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Fri, July 29 2016

Flying the SR-71

The Museum is fortunate that among our corps of docents, or guides, are people with direct experience flying or flying in a number of our aircraft. Among those docents are Buz Carpenter and Phil Soucy who know what its like to sit inside one of the world's fastest aircrafts, the Lockheed SR-71 Blackbird.

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Lockheed SR-71 Blackbird Landing at Dulles
Thu, July 28 2016

Setting Records with the SR-71 Blackbird

Today in 1976, the Lockheed SR-71 Blackbird broke the world’s record for sustained altitude in horizontal flight at 25,929 meters (85,069 feet). The same day another SR-71 set an absolute speed record of 3,529.6 kilometers per hour (2,193.2 miles per hour), approximately Mach 3.3. As the fastest jet aircraft in the world, the SR-71 has an impressive collection of records and history of service. The Blackbird’s owes its success to the continuum of aircraft that came before it.

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A ladder is used to access the cockpit of the SR-71.
Wed, July 27 2016

The Mystery of Grey Spots on Apollo Glove

The last time Neil Armstrong's gloves and helmet were displayed, in 2012, visitors asked us about “grey spots” on the right glove. We're conducting research and examining historical documentation to find out why.

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Armstrong's glove glows under UV light.
Mon, July 25 2016

Exploring Colorado’s Great Sand Dunes: A Towering Red Planet Analog

As the National Air and Space Museum’s annual Mars Day! celebration approaches, we look to a recent research trip taken by a Smithsonian Summer Intern to investigate the similarities between some of Earth’s most amazing dunes and those found on the ruddy surface of Mars.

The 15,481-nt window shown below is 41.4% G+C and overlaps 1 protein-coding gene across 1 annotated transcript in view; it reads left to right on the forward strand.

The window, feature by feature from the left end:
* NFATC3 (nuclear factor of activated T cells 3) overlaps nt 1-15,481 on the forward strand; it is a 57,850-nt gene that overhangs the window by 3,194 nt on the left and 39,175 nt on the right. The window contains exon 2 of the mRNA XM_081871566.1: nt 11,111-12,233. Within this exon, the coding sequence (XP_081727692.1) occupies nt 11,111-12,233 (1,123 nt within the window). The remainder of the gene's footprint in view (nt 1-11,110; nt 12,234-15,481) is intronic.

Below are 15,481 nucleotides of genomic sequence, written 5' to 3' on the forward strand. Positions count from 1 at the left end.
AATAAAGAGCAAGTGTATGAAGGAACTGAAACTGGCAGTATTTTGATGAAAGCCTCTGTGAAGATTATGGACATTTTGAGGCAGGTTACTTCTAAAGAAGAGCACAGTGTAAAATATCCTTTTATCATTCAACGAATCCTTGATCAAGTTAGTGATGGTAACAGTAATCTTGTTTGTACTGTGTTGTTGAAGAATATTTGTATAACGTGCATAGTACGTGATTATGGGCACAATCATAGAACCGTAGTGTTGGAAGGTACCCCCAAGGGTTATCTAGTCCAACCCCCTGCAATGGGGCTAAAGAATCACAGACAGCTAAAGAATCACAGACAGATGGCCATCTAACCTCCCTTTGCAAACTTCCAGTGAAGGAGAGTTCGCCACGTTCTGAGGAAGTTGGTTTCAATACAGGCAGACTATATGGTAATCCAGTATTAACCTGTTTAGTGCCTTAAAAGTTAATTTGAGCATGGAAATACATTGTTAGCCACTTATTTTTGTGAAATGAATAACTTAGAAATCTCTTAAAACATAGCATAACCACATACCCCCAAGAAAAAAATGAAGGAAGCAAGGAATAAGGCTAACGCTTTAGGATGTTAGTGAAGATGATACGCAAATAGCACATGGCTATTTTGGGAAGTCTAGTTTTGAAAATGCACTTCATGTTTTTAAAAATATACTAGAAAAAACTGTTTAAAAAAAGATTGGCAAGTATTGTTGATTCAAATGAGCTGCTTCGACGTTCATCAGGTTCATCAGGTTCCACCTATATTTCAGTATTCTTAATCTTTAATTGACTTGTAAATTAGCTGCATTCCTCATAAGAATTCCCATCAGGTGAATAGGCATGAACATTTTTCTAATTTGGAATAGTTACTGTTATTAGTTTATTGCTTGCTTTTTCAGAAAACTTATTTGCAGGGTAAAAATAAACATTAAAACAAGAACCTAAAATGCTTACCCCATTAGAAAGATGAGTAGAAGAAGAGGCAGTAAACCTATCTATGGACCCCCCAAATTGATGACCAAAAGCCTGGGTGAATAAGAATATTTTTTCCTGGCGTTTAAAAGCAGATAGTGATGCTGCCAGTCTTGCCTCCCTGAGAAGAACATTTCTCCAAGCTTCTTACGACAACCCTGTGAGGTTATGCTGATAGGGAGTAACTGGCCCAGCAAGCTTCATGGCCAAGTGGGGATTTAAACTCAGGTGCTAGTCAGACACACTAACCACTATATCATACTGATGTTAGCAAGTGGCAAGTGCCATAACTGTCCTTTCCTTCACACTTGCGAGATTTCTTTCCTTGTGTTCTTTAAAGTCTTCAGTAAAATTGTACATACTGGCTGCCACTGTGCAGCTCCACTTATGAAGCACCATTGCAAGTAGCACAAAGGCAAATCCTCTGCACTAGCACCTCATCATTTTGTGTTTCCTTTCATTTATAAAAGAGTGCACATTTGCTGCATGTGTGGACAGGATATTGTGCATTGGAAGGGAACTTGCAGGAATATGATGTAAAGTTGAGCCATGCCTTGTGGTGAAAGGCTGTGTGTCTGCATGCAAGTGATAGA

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Geologist Jim Zimbelman bends over in the sand with a ruler.
Sun, July 24 2016

Amelia Earhart: Using Fashion to Inspire Flight

Did you know Earhart created a clothing line called “Amelia Fashions” in 1933? Earhart had been interested in flying apparel for women for years. At the beginning of her career, Earhart had to wear aviation suits that were designed for men and poorly fitted for a woman. There was nothing else available.

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Amelia Earhart sits with her legs to the side.
Sun, July 24 2016

Operation Moon Bounce

On July 24, 1954, the Naval Research Laboratory (NRL) at Stump Neck, Maryland (now the Naval Surface Warfare Center in Indian Head, Maryland) sent and received the first human voice transmission to be bounced back to Earth from the Moon. Moon bounce, also known as Earth-Moon-Earth (EME) communication, is a technique that sends radio wave transmissions from Earth to the Moon. 

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Black and white photo of two technicians installing antenna
Thu, July 21 2016

Iconic Apollo Photography Sells Savings Bonds

On July 20, 1969, Neil Armstrong stepped onto the lunar surface, and the U.S. Treasury turned to America’s newest space heroes to fundraise. In 1970, the Advertising Council began one of the Treasury’s longest running Savings Bond promotions, “Take stock in America.” One of the first posters produced for the promotion is a photographic assembly depicting the United States’ conquest of the Moon.

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Image of savings bond.
Thu, July 21 2016

Curator’s Dilemma: Displaying the Lunar Module

The Museum’s Lunar Module LM-2 represents a dilemma, at least for the current generation of Smithsonian curators and conservators. What stages of its history are most important, and how should it to be presented to the public?

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Image of the Lunar Module from the second floor.
Wed, July 20 2016

Command Module Columbia in 3D

In partnership with the Smithsonian Digital Program Office (DPO), we all now have access to the most detailed view of the inside and outside of the command module Columbia. Using state-of-the-art 3D scanning and photogrammetry, DPO captured the real artifact in such high detail that every bolt and thread can be seen.

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Command Module Columbia in 3D

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Screenshot of the EVA handles from the 3D of the command module Columbia.
Tue, July 19 2016

Charles Blair: Civilian Adventurer Turned Cold War Navigator

Today we celebrate the birthday of Charles F. Blair, an aviator made famous by his solo flight over the North Pole, whose real accomplishment is often overlooked.

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Image of Charles Blair posing in the cockpit of Excalibur III

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